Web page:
George on my Mind
I have been surrounded by â€œGeorgeâ€™sâ€ all my life. My Daddyâ€™s name was George, my husband is a George, and my brother-in-law is a George. Today is the wedding anniversary of my parents and also the birthday of George Alton Oâ€™Kelley, my Daddy. I carry the genes for his sense of adventure, love of music, strong work ethic, and patriotism.
Daddy was born in the back bedroom on July 7, 1929 to Edward and Bessie Oâ€™Kelley. They lived in a low middle-class neighborhood in Jacksonville, Florida, where Daddy says â€œeverybody was equal.â€ His childhood was happy because, as he put it, â€œnone of our friends had anything.â€ They often played in the empty lot beside their white house with a big front porch.
Being the youngest of four brothers, Daddy was given more freedom; but he was still expected to live up to the high standards his brothers had set. And he did.
In high school, Daddy played football and threw the shot put. After high school, he attended the University of Florida, where he caught diphtheria during his freshman year. He transferred to Auburn University with his brother and graduated with a Civil Engineering degree. Daddy met my mother, Margaret Evans, at a street dance while attending Auburn. He married her one month after graduation. On the second day of their honeymoon, he was called into active duty.
He spent two years as a Lieutenant in the Army Corps of Engineers. The second year was spent in the Korean War. His duties included building a M.A.S.H hospital and constructing a bridge. Upon his return, Mother and Daddy settled in Jacksonville, Florida, where he worked for the Atlantic Coast Line Railroad. A higher-paying job with a pulp and paper company wooed them to Texas. After two years with a baby in tow, Daddy accepted a design engineering job with Kimberly Clark Paper in Childersburg, Alabama. He eventually became the head maintenance engineer supervising thirteen men.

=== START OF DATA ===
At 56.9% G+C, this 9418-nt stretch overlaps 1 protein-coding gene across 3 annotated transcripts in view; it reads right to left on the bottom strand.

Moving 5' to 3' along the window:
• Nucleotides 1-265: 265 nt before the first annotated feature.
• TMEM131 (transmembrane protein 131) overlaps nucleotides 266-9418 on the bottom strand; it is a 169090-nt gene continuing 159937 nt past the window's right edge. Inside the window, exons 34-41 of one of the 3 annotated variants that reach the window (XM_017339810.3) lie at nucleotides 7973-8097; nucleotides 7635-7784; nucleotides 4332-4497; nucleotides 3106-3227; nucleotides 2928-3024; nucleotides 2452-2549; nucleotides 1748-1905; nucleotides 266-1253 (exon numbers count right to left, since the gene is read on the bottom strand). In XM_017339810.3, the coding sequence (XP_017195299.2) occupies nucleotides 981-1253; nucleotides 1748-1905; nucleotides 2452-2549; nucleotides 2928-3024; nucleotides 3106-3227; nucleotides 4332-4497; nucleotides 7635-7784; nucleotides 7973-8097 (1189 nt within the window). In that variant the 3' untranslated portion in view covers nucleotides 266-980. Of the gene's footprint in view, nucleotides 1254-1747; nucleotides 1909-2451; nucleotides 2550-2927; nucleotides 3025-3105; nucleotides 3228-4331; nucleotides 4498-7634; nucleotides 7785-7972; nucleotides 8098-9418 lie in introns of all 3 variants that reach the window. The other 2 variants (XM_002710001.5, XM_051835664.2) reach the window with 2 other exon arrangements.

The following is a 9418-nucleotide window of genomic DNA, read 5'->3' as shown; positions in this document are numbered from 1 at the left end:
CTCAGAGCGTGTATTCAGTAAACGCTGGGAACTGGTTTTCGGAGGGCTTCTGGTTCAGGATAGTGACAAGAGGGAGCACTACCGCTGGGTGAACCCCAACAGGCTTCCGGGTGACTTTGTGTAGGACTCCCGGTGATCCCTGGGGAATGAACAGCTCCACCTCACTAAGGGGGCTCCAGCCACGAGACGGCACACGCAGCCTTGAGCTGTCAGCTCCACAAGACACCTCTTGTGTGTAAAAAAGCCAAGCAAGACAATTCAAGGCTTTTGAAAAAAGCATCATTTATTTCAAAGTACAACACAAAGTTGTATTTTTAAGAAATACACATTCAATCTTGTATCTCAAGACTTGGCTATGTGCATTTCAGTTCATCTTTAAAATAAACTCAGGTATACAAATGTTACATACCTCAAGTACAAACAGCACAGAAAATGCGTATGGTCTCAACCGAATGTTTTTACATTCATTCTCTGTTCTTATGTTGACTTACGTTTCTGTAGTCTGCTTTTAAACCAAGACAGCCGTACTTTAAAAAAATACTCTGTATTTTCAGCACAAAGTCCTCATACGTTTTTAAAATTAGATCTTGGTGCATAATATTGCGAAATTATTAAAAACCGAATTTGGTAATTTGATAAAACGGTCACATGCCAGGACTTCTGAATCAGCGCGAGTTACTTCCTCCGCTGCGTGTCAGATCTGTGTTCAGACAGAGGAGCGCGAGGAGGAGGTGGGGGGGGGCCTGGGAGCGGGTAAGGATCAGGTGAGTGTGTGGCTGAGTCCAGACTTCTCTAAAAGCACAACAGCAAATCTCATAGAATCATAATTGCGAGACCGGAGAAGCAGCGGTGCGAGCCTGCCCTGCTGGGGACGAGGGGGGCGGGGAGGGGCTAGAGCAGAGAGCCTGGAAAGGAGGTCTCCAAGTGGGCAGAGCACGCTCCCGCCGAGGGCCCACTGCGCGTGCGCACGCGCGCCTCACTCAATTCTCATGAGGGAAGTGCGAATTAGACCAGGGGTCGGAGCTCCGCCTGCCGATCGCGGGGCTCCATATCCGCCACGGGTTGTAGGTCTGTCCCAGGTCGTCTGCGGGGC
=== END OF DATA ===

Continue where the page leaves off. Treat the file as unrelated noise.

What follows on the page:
â€œI achieved through hard work, long hours, extra studying, and being fair with other people. I worked hard to instill pride in the Oâ€™Kelley name and to establish family traditions.â€ As I read these words written by my Daddyâ€™s hand to his first granddaughter, I reflect upon his goals. He did work hard and long at the paper mill, often getting calls to return after hours.
Head of the O’Kelley Household
Daddy was the provider for our family of five while my mother stayed home until my sisters and I were in school. He was not exactly hands-on in the day-to-day rearing of Elaine, me, and Nancy, but he instilled values in us including good money management. He paid cash for everything he purchased, including our house and cars. We lived within our means, and you can bet â€œour meansâ€ fell well within the classification of low middle class.
Daddy built the first house I can remember living in on Greenwood Circle. It was a simple brick home with three bedrooms and abundant woods in the backyard.
Patriotism ranked high on Daddyâ€™s list. At ballgames, he stood tall with his hand flat over his heart when the national anthem played. The pride he carried for our country was humbling.
He didnâ€™t do it often, but I loved when he played the piano. He only played a few classical pieces, including a Hungarian Rhapsody. Every so often, I pull out his music to play.
Daddy was a godly man. He wasnâ€™t particularly overt about his beliefs, but his morals were exemplary. He taught a menâ€™s Sunday School class for a while. To my knowledge, he was never a deacon, but when he spoke, people listened. His booming voice projected wisdom. His laughter bellowed, as did his prayer for Sunday lunch. And he gave the best bear hugs ever.
When I left home for college, Daddy bought me a used orange hatchback Datsun, perfect for hauling. He also bought me a portable keyboard to have in the dorm. I knew it was a monetary sacrifice, but it was one for which I will be forever grateful.
Iâ€™m glad Daddy saw me graduate as a medical technologist. He also took great pride in walking me down the aisle to get married. He didnâ€™t have good health for the last decade of his life, developing Parkinsonâ€™s disease on top of his gout, joint problems, and heart issues. His weight didnâ€™t help matters. At the age of 72, on Martin Luther Kingâ€™s Day, 2002, Daddy died peacefully in his sleep from a massive heart attack. At his funeral, I arranged for Uilleann bagpipes to be played as it seemed fitting for a man who loved his Irish heritage. Although itâ€™s been twenty-plus years, I still miss birthday cards signed by my Daddy. I miss the joy of eating boiled peanuts in the car. I may not be the son you hoped for, Daddy, but I never felt any less loved.
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